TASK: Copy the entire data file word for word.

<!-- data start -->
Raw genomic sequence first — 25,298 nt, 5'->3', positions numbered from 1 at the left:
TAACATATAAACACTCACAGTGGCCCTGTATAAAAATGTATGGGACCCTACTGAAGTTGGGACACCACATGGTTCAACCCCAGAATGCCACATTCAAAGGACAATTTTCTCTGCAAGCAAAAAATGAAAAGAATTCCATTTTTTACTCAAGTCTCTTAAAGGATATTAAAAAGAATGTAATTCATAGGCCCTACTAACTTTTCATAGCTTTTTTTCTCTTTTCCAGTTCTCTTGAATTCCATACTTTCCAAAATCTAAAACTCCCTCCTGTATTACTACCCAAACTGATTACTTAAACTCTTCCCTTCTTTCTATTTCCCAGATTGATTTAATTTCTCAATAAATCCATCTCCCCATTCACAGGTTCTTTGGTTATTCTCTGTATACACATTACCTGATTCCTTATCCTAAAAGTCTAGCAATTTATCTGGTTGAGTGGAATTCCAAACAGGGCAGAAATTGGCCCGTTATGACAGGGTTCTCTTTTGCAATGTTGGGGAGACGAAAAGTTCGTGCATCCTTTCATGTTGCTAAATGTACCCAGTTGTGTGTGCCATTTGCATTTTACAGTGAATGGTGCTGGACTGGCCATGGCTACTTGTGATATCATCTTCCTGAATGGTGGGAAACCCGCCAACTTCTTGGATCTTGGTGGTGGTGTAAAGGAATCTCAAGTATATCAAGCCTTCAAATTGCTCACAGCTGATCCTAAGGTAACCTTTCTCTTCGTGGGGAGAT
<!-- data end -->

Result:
Raw genomic sequence first — 25,298 nt, 5'->3', positions numbered from 1 at the left:
TAACATATAAACACTCACAGTGGCCCTGTATAAAAATGTATGGGACCCTACTGAAGTTGGGACACCACATGGTTCAACCCCAGAATGCCACATTCAAAGGACAATTTTCTCTGCAAGCAAAAAATGAAAAGAATTCCATTTTTTACTCAAGTCTCTTAAAGGATATTAAAAAGAATGTAATTCATAGGCCCTACTAACTTTTCATAGCTTTTTTTCTCTTTTCCAGTTCTCTTGAATTCCATACTTTCCAAAATCTAAAACTCCCTCCTGTATTACTACCCAAACTGATTACTTAAACTCTTCCCTTCTTTCTATTTCCCAGATTGATTTAATTTCTCAATAAATCCATCTCCCCATTCACAGGTTCTTTGGTTATTCTCTGTATACACATTACCTGATTCCTTATCCTAAAAGTCTAGCAATTTATCTGGTTGAGTGGAATTCCAAACAGGGCAGAAATTGGCCCGTTATGACAGGGTTCTCTTTTGCAATGTTGGGGAGACGAAAAGTTCGTGCATCCTTTCATGTTGCTAAATGTACCCAGTTGTGTGTGCCATTTGCATTTTACAGTGAATGGTGCTGGACTGGCCATGGCTACTTGTGATATCATCTTCCTGAATGGTGGGAAACCCGCCAACTTCTTGGATCTTGGTGGTGGTGTAAAGGAATCTCAAGTATATCAAGCCTTCAAATTGCTCACAGCTGATCCTAAGGTAACCTTTCTCTTCGTGGGGAGAT